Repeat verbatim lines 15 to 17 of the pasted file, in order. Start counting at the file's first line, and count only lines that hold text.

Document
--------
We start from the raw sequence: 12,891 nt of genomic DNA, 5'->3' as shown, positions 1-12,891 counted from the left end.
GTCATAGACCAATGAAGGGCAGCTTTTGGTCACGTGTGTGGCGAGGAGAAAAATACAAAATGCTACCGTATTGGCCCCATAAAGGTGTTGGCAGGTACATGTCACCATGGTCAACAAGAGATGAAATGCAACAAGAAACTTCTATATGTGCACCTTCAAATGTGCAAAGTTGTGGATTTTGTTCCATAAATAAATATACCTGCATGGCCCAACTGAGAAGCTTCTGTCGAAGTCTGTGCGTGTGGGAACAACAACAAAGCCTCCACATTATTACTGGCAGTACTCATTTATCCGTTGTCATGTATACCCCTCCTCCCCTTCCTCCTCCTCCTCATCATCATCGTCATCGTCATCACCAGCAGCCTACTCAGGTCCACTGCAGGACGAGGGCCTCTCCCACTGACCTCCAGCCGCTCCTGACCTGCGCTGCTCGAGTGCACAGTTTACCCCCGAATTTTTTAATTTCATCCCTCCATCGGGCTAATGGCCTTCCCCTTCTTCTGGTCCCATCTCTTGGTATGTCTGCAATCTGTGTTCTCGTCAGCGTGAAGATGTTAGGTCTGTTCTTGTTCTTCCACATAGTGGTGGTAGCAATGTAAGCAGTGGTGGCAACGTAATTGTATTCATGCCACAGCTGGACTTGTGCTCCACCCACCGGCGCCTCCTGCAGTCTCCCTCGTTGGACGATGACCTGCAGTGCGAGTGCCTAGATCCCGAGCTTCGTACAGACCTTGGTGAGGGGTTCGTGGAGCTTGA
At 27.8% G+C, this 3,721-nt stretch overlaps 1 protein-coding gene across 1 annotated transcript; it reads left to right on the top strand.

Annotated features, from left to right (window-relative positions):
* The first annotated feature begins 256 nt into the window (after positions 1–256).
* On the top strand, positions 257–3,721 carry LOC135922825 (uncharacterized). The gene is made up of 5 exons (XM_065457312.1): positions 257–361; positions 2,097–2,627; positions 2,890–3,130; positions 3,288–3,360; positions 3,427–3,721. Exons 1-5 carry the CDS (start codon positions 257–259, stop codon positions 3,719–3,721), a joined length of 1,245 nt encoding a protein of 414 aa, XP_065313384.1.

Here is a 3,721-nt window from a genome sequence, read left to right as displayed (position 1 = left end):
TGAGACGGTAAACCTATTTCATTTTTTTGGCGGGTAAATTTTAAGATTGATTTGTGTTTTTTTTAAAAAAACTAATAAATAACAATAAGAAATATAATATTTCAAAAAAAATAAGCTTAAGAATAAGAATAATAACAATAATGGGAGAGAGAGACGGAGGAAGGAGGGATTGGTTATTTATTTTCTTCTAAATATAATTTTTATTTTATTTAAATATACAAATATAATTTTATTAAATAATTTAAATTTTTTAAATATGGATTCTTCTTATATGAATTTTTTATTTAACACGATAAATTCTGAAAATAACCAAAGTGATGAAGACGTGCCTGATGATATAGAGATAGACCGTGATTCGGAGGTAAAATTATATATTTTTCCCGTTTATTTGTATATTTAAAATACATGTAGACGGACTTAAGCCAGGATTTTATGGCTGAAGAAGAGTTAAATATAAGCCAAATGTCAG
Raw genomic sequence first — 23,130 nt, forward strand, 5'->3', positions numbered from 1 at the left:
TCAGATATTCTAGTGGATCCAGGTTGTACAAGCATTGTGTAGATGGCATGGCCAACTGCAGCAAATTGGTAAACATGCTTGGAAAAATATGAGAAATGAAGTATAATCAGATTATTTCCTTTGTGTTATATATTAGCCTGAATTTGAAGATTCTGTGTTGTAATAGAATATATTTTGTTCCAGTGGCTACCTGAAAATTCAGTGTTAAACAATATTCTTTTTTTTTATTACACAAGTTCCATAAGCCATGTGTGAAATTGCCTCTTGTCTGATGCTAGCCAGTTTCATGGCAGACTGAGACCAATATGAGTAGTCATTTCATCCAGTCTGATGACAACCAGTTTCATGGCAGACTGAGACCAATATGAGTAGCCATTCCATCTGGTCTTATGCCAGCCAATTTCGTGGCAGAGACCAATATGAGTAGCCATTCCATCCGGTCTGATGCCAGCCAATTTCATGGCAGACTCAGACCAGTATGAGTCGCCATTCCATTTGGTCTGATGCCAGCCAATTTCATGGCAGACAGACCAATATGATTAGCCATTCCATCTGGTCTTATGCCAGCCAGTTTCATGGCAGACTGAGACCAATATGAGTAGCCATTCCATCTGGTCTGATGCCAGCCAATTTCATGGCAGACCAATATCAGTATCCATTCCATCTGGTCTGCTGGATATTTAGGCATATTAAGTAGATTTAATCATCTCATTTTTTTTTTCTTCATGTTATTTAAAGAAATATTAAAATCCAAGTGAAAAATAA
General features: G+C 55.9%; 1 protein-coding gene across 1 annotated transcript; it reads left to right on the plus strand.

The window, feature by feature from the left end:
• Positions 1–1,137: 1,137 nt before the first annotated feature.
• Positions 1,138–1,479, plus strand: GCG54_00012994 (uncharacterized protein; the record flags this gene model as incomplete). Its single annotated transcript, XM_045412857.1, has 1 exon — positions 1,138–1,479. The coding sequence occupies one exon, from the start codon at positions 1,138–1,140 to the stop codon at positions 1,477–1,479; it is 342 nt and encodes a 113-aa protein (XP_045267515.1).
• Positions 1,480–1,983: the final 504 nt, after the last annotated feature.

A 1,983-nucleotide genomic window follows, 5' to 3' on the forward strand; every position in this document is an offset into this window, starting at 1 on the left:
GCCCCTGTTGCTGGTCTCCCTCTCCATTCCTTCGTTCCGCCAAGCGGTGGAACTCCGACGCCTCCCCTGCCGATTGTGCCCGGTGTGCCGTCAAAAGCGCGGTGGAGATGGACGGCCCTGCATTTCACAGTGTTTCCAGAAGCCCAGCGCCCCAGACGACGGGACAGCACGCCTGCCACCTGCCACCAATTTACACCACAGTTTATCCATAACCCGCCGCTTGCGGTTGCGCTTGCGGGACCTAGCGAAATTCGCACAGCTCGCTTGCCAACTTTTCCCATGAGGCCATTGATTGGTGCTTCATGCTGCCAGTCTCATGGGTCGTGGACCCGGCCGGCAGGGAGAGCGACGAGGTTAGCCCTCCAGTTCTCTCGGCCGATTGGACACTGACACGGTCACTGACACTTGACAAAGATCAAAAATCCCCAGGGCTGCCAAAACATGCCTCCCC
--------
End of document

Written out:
• Positions 1,480–1,983: the final 504 nt, after the last annotated feature.

A 1,983-nucleotide genomic window follows, 5' to 3' on the forward strand; every position in this document is an offset into this window, starting at 1 on the left:
GCCCCTGTTGCTGGTCTCCCTCTCCATTCCTTCGTTCCGCCAAGCGGTGGAACTCCGACGCCTCCCCTGCCGATTGTGCCCGGTGTGCCGTCAAAAGCGCGGTGGAGATGGACGGCCCTGCATTTCACAGTGTTTCCAGAAGCCCAGCGCCCCAGACGACGGGACAGCACGCCTGCCACCTGCCACCAATTTACACCACAGTTTATCCATAACCCGCCGCTTGCGGTTGCGCTTGCGGGACCTAGCGAAATTCGCACAGCTCGCTTGCCAACTTTTCCCATGAGGCCATTGATTGGTGCTTCATGCTGCCAGTCTCATGGGTCGTGGACCCGGCCGGCAGGGAGAGCGACGAGGTTAGCCCTCCAGTTCTCTCGGCCGATTGGACACTGACACGGTCACTGACACTTGACAAAGATCAAAAATCCCCAGGGCTGCCAAAACATGCCTCCCC